Apart from expressions of admiration for the beauty we were almost constantly seeing, the most common conversation topic within my group touring Serbian heritage sites in Kosovo and Metohija was hushed and almost embarrassed question: „Why did you decide to come here?“. It was closely followed by an admission, that seemed to unite all of us : “My friends and family thought that I was crazy for doing this“.
We were conspiratorially exchanging these thoughts surrounded by some of the most remarkable remnants of Serbian medieval culture, watched over by countless, dazzling faces of saints, kings and angels above us and protected by marble chimeras protruding from ancient church walls.
Given we were all Serbs, visiting sites of great importance to Serbian history and culture, the situation, in normal circumstances, would be absurd – as if a group of English history enthusiasts were wondering about the wisdom of visiting Canterbury, or French Catholics thinking it crazy to visit Reims.
However, in normal circumstances, the marvellous places we visited would not have been placed under 24/7 police or military watch, nor would they have all been regularly targeted for destruction in the prior decades). For us to be in “normal circumstances” the past century of the bloody Serbo-Albanian conflicts over Kosovo would need to be out of the picture, but alas, in 2019, in Kosovo, it was the “normal circumstances” that were still out of the picture.
That is why I initially hid my decision to go on this tour of Kosovo from my parents, as I knew it would upset them and I wanted to avoid needless discussions.
“What, are you an ultra-nationalist now?”, my dad and a few of my friends joked when I finally decided to tell them about my plan. That was an expected response, given that non-nationalist parts of Serbian public with little personal connection to Kosovo issue, prefer to ignore its existence and effectively leave the whole problem open to mostly garish, but sometimes scary ultra-nationalist co-option.
The night before I left for Kosovo, my mother burst into tears when I joked that I picked out a photo to be used if something happens to me, just in case. I, of course, would not have made that dumb joke if I have not also paranoidly mused about the potential dangers in the days prior to the trip, despite knowing from a lot of my friends that the situation is generally safe (albeit with occasional incidents of busses with Serb returnees or visitors being attacked). Still, the trauma of everything that happened in Kosovo is strong even in Belgrade, several hundreds of kilometres away, feeding unwarrantedly dramatic perceptions. Of course, I can only imagine what is felt by anybody – Albanian, Serbian and everybody else – who actually lived through the horrors there.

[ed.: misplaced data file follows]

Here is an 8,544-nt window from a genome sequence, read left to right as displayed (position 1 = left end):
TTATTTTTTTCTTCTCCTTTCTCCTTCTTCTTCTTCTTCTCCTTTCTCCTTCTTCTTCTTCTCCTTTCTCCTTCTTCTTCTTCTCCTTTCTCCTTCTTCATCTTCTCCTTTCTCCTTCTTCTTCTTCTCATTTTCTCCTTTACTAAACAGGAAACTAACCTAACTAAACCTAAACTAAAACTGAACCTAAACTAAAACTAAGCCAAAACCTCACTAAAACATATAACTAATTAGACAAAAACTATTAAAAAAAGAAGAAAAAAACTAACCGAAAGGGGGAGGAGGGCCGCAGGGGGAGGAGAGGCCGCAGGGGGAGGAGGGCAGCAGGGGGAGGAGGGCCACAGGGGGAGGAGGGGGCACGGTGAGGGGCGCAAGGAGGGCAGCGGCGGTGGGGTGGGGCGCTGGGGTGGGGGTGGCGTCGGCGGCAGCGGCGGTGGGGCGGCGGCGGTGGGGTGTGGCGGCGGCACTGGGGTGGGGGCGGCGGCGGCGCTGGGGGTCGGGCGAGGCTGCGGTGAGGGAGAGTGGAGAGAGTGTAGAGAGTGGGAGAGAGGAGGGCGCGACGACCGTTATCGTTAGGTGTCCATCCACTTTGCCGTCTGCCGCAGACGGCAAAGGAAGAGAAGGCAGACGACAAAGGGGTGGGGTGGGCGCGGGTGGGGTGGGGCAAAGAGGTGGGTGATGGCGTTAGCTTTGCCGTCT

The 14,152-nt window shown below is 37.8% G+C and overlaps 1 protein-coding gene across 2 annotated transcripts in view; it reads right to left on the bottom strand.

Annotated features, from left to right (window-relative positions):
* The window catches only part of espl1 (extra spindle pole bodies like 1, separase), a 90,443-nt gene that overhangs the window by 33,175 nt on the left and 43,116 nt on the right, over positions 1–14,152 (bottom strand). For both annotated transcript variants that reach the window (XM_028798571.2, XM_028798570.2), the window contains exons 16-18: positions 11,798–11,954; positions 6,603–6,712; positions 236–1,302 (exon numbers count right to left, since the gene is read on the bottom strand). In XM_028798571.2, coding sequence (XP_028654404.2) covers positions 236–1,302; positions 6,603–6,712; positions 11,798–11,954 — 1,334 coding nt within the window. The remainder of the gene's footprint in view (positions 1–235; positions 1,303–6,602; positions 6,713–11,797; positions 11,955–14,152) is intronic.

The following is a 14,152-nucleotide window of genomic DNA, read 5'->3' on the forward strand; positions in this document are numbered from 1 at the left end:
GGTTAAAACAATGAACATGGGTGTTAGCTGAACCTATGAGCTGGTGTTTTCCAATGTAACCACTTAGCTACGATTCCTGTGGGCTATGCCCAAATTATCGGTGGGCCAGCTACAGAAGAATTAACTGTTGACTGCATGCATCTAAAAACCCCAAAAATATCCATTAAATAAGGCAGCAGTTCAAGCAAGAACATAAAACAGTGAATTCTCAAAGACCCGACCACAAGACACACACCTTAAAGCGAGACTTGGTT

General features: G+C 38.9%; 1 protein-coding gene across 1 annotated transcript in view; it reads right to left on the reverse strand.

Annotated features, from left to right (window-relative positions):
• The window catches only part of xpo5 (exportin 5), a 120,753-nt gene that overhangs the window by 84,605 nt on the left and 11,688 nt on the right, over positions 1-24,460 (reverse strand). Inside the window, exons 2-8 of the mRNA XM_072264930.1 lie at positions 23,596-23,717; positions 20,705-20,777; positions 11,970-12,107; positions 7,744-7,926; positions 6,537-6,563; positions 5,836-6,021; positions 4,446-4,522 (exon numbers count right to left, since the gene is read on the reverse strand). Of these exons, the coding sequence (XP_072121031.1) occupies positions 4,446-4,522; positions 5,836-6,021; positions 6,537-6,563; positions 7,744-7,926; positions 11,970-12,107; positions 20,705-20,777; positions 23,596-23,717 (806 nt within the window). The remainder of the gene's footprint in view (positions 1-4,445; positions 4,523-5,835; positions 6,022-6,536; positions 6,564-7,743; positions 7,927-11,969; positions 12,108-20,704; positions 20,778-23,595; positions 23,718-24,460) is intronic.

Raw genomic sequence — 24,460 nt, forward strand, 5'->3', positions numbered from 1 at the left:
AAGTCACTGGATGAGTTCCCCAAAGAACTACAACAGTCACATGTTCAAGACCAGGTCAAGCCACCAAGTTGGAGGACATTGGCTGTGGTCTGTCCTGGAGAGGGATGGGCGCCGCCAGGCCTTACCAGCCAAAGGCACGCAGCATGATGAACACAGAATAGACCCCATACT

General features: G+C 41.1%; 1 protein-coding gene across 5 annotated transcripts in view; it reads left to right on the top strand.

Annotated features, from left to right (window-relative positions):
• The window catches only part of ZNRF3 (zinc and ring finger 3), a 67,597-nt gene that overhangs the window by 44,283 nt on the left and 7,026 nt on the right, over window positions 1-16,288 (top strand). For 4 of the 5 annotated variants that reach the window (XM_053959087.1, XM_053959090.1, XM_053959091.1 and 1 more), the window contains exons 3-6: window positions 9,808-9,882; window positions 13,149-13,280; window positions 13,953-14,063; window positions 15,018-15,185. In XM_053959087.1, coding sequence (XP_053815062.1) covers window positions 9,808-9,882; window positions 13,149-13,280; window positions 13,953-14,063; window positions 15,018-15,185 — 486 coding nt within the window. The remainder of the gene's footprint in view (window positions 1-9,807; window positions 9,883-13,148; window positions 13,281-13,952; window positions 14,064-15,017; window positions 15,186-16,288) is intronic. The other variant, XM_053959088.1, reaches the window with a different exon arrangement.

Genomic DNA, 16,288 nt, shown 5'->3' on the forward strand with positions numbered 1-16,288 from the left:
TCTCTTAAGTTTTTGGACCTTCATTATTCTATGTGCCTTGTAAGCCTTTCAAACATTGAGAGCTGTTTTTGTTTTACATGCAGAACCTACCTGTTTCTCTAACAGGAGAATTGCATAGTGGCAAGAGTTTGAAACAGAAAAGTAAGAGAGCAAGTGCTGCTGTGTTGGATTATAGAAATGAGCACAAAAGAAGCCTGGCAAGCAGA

So why did I have the urge to go to Kosovo?
Having been to Taj Mahal and Machu Picchu, I thought that fearing to visit some of my nation’s greatest accomplishments which are several hours’ drive away was just dumb. It would be weird to go about my life in Belgrade, walking through Prizrenska and Dečanska streets, and going to my parish church – an enlarged replica of Gračanica monastery – while avoiding to see the originals that are so etched in our collective culture and memory. It was not the state of the world I wanted to accept, nor was the state of mind I wanted to have.
On top of that, it also felt strange to constantly hear (and opine) about a very near, and undeniably very important place and its people, without having seen first-hand what things are like down there.
In sum, I felt that avoiding Kosovo, as traumatic as its history, present and potential futures might be, would be succumbing to denial, at best, and overblown, paralysing fear, at worst.
What awaited in Kosovo for those very short three days I spent there, was wonderful, emotional, eye-opening and ultimately indescribable. I will avoid the cliché of now going about to describe it, as I am afraid that anything I would say would end up as a cliché. Given how rich (or complicated) Kosovo is, especially for Albanians and Serbs, any quick punchy story after a three-day visit would not do it justice, but I would surely advise everyone to visit Kosovo and experience it for themselves.
The feeling I was left Kosovo with, was far from the initial worry. It was hope, inspired by the unlikely, continued existence of these marvellous monuments, which were even more impressive than I ever imagined them being. They are, as strong a testament as any that beauty and faith, mixed with a smidgeon of divine, can weather even through the worst of times, no matter how long they last.
Banjska Monastery (13th century)
Gračanica Monastery (14th century, UNESCO World Heritage Site)
Monastery of the Holy Archangels (14th Century)
Our Lady of Ljeviš (Bogorodica Ljeviška) (14th century, UNESCO World Heritage Site)
Prizren Serbian Orthodox Seminary (19th Cenutry)
Visoki Dečani Monastery (14th Century, UNESCO World Heritage Site)
Patriarchate of Peć (Pećka Patrijaršija) Monastery (14th Century, UNESCO World Heritage Site)